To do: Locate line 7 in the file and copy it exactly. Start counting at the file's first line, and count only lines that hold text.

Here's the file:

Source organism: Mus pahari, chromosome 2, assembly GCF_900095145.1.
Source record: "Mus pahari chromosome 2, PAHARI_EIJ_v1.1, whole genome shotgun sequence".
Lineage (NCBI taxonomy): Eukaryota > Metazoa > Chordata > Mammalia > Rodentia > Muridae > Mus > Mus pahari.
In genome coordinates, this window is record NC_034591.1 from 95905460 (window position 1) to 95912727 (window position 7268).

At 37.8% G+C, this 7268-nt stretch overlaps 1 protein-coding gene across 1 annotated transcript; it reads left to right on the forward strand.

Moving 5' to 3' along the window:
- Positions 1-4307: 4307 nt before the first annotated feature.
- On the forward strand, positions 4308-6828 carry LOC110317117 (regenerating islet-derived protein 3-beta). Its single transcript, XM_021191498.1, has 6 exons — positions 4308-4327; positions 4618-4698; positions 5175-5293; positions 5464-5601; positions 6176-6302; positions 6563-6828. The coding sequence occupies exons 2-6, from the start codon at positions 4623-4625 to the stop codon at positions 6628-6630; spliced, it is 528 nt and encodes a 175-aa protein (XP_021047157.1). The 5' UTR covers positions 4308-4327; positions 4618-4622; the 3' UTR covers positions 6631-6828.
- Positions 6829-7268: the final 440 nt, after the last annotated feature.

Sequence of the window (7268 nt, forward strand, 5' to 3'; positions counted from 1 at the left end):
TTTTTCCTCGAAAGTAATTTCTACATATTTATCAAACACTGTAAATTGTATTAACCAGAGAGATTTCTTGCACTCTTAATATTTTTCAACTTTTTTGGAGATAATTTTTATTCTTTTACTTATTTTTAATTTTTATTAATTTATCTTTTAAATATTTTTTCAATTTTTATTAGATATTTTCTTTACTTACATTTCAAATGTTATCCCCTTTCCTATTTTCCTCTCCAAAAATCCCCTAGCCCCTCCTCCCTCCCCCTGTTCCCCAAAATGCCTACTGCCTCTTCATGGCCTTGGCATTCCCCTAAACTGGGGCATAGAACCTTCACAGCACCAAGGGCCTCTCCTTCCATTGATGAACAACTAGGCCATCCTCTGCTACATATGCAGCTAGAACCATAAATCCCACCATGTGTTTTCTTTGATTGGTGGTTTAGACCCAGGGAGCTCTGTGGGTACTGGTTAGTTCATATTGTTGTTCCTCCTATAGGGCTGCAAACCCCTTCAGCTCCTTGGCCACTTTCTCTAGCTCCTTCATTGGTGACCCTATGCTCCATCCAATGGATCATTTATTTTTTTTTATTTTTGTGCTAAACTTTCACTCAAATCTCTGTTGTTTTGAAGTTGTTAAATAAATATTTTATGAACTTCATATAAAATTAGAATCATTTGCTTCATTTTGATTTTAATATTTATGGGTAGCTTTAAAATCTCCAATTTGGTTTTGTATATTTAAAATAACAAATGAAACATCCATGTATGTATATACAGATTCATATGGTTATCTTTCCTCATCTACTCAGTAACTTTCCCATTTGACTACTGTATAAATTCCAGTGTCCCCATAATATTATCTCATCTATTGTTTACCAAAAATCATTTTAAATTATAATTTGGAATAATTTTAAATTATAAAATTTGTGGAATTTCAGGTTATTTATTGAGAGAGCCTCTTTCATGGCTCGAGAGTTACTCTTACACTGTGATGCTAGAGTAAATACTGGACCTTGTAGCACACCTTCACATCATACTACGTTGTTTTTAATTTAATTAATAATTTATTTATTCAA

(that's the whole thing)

- Positions 1-4307: 4307 nt before the first annotated feature.